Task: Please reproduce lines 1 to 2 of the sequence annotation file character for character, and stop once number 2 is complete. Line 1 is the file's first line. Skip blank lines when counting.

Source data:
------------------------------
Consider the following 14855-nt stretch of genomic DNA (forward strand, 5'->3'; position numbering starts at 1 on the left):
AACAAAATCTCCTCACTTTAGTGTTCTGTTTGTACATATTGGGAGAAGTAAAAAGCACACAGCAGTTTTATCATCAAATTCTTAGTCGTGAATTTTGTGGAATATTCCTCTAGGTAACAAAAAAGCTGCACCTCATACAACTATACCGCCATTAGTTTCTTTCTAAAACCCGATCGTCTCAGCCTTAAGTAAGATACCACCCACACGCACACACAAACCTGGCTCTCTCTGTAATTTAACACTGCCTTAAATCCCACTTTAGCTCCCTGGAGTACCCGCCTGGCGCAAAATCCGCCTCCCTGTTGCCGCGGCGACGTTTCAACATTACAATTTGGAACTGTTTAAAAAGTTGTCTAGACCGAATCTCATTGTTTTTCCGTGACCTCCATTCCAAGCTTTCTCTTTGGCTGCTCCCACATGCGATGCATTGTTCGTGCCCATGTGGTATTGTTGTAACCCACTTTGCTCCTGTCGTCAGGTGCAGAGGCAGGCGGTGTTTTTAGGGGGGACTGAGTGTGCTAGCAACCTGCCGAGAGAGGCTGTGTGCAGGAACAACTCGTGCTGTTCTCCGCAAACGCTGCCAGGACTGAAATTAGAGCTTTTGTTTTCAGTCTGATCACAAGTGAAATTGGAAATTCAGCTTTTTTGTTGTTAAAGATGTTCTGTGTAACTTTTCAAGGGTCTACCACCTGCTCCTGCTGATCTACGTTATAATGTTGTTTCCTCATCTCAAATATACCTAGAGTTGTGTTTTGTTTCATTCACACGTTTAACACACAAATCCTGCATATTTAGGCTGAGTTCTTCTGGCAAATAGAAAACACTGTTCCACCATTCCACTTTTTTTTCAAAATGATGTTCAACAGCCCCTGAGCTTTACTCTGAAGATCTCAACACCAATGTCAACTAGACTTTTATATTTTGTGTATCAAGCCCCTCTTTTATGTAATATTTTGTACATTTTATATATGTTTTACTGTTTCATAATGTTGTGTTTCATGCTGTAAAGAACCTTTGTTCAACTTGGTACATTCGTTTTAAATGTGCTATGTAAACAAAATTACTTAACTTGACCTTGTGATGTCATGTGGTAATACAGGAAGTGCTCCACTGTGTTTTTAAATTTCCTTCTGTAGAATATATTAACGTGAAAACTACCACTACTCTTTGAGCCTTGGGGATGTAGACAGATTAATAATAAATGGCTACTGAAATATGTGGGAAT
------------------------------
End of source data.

Consider the following 14855-nt stretch of genomic DNA (forward strand, 5'->3'; position numbering starts at 1 on the left):
AACAAAATCTCCTCACTTTAGTGTTCTGTTTGTACATATTGGGAGAAGTAAAAAGCACACAGCAGTTTTATCATCAAATTCTTAGTCGTGAATTTTGTGGAATATTCCTCTAGGTAACAAAAAAGCTGCACCTCATACAACTATACCGCCATTAGTTTCTTTCTAAAACCCGATCGTCTCAGCCTTAAGTAAGATACCACCCACACGCACACACAAACCTGGCTCTCTCTGTAATTTAACACTGCCTTAAATCCCACTTTAGCTCCCTGGAGTACCCGCCTGGCGCAAAATCCGCCTCCCTGTTGCCGCGGCGACGTTTCAACATTACAATTTGGAACTGTTTAAAAAGTTGTCTAGACCGAATCTCATTGTTTTTCCGTGACCTCCATTCCAAGCTTTCTCTTTGGCTGCTCCCACATGCGATGCATTGTTCGTGCCCATGTGGTATTGTTGTAACCCACTTTGCTCCTGTCGTCAGGTGCAGAGGCAGGCGGTGTTTTTAGGGGGGACTGAGTGTGCTAGCAACCTGCCGAGAGAGGCTGTGTGCAGGAACAACTCGTGCTGTTCTCCGCAAACGCTGCCAGGACTGAAATTAGAGCTTTTGTTTTCAGTCTGATCACAAGTGAAATTGGAAATTCAGCTTTTTTGTTGTTAAAGATGTTCTGTGTAACTTTTCAAGGGTCTACCACCTGCTCCTGCTGATCTACGTTATAATGTTGTTTCCTCATCTCAAATATACCTAGAGTTGTGTTTTGTTTCATTCACACGTTTAACACACAAATCCTGCATATTTAGGCTGAGTTCTTCTGGCAAATAGAAAACACTGTTCCACCATTCCACTTTTTTTTCAAAATGATGTTCAACAGCCCCTGAGCTTTACTCTGAAGATCTCAACACCAATGTCAACTAGACTTTTATATTTTGTGTATCAAGCCCCTCTTTTATGTAATATTTTGTACATTTTATATATGTTTTACTGTTTCATAATGTTGTGTTTCATGCTGTAAAGAACCTTTGTTCAACTTGGTACATTCGTTTTAAATGTGCTATGTAAACAAAATTACTTAACTTGACCTTGTGATGTCATGTGGTAATACAGGAAGTGCTCCACTGTGTTTTTAAATTTCCTTCTGTAGAATATATTAACGTGAAAACTACCACTACTCTTTGAGCCTTGGGGATGTAGACAGATTAATAATAAATGGCTACTGAAATATGTGGGAAT